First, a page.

Previous studies have shown that biochemical changes that occur in the amygdala during fear conditioning in vivo are similar to those occur during long term potentiation (LTP) in vitro. Electrophoretic mobility shift assay of nuclear extracts from startle-potentiated rats showed a selective increase in the amygdala of nuclear factor-κB (NF-κB) DNA binding activity. Supershift experiments further indicated that p65 and p50 subunits but not c-Rel were involved in DNA binding. The protein levels of IκB-α were reduced by treatments that reliably induced LTP in this area of the brain. This was accompanied by a decrease of NF-κB in the cytoplasm concomitant with an increase in the nucleus. Quantitative analysis of IκB kinase activity demonstrated that fear training led to an increase in kinase activity, and this effect was inhibited by thalidomide. Paralleled behavioral tests revealed that thalidomide inhibited fear-potentiated startle. Intra-amygdala administration of κB decoy DNA prior to training impaired fear-potentiated startle as well as LTP induction. Similarly, NF-κB inhibitors blocked IκB-α degradation and startle response. These results provide the first evidence of a requirement of NF-κB activation in the amygdala for consolidation of fear memory.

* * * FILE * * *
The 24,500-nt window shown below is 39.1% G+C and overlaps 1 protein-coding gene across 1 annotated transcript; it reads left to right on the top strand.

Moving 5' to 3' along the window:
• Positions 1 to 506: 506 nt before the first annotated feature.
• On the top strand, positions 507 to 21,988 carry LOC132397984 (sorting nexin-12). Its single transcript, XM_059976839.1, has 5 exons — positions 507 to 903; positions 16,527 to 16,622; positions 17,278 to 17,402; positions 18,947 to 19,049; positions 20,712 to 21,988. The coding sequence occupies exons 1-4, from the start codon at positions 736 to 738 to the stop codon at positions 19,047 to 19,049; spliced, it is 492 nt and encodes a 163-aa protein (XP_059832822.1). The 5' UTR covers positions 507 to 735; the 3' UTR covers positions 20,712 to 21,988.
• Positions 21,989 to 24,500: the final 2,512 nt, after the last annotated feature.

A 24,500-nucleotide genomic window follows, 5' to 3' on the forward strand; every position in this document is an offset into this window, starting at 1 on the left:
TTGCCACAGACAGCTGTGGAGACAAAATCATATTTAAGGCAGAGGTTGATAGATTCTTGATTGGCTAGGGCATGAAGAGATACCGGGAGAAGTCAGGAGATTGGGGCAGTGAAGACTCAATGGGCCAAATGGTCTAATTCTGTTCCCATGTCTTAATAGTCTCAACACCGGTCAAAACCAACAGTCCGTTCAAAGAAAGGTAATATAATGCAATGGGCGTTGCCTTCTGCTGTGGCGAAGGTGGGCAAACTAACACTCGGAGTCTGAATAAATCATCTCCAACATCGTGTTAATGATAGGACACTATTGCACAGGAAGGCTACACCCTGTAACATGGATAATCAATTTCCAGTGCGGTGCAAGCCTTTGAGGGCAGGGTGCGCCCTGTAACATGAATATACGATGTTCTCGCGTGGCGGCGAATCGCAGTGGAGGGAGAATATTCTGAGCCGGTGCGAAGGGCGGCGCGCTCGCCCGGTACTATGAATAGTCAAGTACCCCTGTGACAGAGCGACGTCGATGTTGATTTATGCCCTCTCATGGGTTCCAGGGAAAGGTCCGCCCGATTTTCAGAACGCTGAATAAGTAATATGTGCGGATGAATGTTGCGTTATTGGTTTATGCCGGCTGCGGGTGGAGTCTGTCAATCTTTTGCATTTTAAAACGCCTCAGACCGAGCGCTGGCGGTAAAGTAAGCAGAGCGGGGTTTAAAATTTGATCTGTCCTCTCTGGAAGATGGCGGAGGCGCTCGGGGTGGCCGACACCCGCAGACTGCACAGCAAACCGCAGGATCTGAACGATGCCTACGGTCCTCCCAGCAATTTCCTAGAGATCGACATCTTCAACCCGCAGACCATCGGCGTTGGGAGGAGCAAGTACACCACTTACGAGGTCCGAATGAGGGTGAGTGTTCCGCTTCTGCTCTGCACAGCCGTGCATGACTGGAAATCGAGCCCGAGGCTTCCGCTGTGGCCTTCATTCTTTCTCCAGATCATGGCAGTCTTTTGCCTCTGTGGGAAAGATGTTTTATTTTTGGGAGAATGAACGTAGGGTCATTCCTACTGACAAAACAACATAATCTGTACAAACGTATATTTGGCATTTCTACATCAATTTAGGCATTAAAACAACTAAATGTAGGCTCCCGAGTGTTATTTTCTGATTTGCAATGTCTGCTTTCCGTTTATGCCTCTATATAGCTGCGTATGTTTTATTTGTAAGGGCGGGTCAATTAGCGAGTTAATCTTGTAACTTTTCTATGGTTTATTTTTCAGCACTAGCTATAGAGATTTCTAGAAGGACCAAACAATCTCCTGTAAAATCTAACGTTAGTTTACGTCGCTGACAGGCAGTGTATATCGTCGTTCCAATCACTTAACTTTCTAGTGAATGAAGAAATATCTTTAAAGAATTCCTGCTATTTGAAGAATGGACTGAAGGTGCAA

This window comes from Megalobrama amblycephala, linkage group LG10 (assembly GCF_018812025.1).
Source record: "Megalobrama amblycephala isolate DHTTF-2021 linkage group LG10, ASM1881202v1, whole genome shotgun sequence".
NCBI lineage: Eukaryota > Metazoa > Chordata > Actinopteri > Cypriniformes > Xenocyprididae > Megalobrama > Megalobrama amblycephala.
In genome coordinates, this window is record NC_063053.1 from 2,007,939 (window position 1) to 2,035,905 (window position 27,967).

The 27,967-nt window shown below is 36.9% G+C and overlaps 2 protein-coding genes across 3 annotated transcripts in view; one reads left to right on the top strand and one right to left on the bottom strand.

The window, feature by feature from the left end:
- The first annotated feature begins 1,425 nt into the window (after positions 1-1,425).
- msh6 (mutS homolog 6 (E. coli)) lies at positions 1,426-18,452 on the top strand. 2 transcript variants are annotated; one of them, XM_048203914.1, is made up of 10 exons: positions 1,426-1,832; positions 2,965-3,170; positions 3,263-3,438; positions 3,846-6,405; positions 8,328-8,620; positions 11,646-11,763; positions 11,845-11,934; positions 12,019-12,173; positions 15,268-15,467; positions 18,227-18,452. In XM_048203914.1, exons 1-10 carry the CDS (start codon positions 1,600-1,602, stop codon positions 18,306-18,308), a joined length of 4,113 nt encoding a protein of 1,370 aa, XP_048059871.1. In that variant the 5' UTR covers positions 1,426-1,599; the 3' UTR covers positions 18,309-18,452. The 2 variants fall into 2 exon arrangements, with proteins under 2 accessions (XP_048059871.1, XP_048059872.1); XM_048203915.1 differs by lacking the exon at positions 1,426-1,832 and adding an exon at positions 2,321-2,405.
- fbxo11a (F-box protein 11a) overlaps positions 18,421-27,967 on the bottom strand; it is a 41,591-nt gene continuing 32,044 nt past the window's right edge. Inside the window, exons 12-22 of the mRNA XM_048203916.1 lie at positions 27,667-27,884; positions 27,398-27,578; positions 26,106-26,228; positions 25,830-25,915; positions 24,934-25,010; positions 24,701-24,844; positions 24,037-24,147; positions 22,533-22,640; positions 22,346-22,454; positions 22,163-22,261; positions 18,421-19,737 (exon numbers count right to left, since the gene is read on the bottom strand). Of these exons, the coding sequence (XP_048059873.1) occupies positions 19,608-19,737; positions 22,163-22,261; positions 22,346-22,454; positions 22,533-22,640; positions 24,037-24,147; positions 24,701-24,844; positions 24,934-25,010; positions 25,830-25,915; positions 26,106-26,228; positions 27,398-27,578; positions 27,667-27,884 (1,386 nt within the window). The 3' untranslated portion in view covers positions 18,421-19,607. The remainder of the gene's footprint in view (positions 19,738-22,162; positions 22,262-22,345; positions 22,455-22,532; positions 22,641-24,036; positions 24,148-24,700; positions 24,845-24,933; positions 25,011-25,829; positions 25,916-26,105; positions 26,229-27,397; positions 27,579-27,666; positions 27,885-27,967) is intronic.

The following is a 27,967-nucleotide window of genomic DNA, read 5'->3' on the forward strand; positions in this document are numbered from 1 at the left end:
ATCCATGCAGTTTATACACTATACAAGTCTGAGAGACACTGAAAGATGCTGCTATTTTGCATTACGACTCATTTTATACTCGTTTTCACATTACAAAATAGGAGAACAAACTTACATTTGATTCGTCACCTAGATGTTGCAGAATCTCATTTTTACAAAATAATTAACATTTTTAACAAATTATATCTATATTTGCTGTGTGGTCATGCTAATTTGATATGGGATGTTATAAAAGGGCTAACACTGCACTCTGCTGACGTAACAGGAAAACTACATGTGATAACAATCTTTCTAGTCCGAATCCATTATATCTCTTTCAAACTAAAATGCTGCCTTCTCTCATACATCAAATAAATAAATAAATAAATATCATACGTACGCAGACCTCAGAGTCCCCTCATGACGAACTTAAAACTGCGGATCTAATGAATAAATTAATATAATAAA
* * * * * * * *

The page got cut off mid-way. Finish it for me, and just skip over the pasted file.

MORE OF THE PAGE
All Science Journal Classification (ASJC) codes
- Molecular Biology
- Cell Biology